The single most puzzling question no one has answered about Galactica’s triumphant return is why did it come back? When I explain the history to people, it still boggles my mind: it was on for one season thirty years ago. One. On top of that, it was never very popular and no one – not even the fans – regard it as high art. Yet it retained enough of a dedicated, passionate following to insure that one day she would return.
But why? What kept that mediocre one-season-wonder so near and dear to my heart that seeing it come back was literally a dream come true? I think the answer boils down to one word: Cheeseburgers.
Everyone loves a cheeseburger. Not in the same way you love a perfectly cooked Porterhouse steak or a delicately seasoned Ahi tuna, but it’s delicious in it’s own way. Of course, I always look forward to that carefully prepared, five-star meal, but naturally I am more often in the position to grab something a little less ambitious. A cheeseburger is perfect. It’s fast, it’s good and nothing else tastes quite like it. Is it the best money can buy? Of course not. But it’s tasty and there for us when we need it.
And so my mind wandered to food when I asked myself that question: “Why did I still love Battlestar Galactica?” It was a cheap knockoff of Star Wars and I can count the number of really good episodes on one hand. Yet it still held a place in my heart just as special as A New Hope & The Empire Strikes Back.
Why did it endure?
To answer that we have to look at the context. If you were at that ‘magic’ age when Star Wars was released in 1977 (somewhere between 8 and 13), you were totally blown away by it. You were born again. It changed your life. You ate, slept and breathed Star Wars. You bought every magazine that even mentioned it and you played the Story of Star Wars album so many times the phonograph needle was reduced to a molten stump.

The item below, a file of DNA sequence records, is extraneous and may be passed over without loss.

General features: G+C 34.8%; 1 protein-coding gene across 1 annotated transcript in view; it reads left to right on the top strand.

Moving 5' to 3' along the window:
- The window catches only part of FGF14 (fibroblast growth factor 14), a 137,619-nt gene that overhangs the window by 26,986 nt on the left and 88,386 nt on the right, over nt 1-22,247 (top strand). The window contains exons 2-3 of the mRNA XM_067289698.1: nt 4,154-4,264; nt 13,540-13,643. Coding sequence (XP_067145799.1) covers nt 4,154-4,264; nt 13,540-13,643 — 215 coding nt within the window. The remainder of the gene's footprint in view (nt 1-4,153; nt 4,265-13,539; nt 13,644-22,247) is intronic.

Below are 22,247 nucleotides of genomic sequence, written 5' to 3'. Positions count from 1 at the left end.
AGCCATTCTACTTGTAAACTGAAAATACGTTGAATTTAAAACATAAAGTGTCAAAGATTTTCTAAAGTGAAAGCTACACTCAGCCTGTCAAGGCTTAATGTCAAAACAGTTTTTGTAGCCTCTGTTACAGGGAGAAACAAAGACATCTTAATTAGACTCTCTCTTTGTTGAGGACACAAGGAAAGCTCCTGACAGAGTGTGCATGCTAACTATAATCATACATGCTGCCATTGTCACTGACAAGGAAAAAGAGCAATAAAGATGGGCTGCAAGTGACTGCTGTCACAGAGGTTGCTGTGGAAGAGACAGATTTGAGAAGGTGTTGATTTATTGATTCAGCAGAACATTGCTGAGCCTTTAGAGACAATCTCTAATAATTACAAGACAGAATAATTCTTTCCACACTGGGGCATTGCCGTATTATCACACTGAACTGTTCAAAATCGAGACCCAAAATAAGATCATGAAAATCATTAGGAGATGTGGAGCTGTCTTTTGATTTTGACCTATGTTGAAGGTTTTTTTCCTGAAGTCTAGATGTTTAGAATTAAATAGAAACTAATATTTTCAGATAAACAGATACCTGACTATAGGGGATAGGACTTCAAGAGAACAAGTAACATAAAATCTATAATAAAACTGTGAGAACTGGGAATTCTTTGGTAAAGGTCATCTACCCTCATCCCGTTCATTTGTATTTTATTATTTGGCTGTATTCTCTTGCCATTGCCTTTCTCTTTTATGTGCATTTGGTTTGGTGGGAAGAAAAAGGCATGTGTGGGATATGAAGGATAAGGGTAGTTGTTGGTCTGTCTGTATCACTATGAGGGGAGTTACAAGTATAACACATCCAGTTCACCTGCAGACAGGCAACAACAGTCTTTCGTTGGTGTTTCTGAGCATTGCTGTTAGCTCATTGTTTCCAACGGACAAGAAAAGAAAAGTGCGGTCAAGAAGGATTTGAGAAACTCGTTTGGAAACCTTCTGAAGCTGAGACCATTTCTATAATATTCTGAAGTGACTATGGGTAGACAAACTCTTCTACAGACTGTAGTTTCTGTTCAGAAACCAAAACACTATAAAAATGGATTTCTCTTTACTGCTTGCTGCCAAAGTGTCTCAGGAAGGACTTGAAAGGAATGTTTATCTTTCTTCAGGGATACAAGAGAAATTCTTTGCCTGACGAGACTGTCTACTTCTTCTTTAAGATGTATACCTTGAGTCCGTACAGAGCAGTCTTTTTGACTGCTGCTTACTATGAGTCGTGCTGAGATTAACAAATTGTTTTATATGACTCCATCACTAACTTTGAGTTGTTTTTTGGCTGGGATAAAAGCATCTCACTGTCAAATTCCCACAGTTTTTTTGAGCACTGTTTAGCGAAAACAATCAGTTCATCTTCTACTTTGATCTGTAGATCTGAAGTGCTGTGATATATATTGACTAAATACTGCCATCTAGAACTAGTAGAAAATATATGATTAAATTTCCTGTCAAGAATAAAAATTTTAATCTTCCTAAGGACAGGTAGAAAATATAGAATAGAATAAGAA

But all of that started to get old. With Empire still years away, you needed something to fuel that sci-fi fire in you. Sure, Star Trek was great, but you’d already seen each episode a dozen times. There had to be something more.
Then along came Battlestar Galactica. That three hour premiere was like spraying lighter fluid on a campfire. Finally, we had an outlet for all that pent-up, epic sci-fi-adventure energy. Sure, Star Wars was still king, but Starbuck, Apollo and enemy Cylons gave us something to look forward to, not in two or three years, but every week.
Was Galactica a great show? No. Viewing it as an adult, I think it has its moments and harbored a lot of unfulfilled potential. But as a kid, it provided the cheeseburgers that satisfied my daily hunger. In a great time of need, Galactica regularly fuelled the passion of a sci-fi loving generation and for that reason alone it would always shine.
Of course, thirty years later, fans are still putting up with inane dialog, pathetic robots, dismal characters and a depressing lack of compelling drama, but we love it anyway – after all, it’s still Star Wars!